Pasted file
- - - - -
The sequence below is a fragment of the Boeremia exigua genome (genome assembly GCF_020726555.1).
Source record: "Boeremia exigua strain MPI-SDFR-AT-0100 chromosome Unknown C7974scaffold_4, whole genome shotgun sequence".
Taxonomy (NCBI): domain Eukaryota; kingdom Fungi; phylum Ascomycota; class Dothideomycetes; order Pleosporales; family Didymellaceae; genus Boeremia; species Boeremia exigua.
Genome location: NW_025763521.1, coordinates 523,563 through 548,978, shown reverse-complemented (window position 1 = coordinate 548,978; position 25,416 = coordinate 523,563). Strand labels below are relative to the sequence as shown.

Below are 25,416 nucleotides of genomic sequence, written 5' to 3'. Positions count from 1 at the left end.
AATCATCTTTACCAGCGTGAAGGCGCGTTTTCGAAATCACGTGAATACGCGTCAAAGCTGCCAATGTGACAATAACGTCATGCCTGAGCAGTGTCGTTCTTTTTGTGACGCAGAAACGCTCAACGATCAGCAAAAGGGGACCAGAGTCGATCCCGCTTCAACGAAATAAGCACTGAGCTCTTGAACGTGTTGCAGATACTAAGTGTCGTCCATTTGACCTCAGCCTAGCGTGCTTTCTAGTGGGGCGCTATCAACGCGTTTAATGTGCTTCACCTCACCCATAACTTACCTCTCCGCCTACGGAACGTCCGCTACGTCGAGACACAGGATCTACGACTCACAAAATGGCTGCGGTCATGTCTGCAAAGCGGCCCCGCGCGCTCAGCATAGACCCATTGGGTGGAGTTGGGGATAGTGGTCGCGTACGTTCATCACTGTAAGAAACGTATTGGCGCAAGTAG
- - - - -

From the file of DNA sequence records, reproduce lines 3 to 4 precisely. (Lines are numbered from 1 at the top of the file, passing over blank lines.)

Taxonomy (NCBI): domain Eukaryota; kingdom Fungi; phylum Ascomycota; class Dothideomycetes; order Pleosporales; family Didymellaceae; genus Boeremia; species Boeremia exigua.
Genome location: NW_025763521.1, coordinates 523,563 through 548,978, shown reverse-complemented (window position 1 = coordinate 548,978; position 25,416 = coordinate 523,563). Strand labels below are relative to the sequence as shown.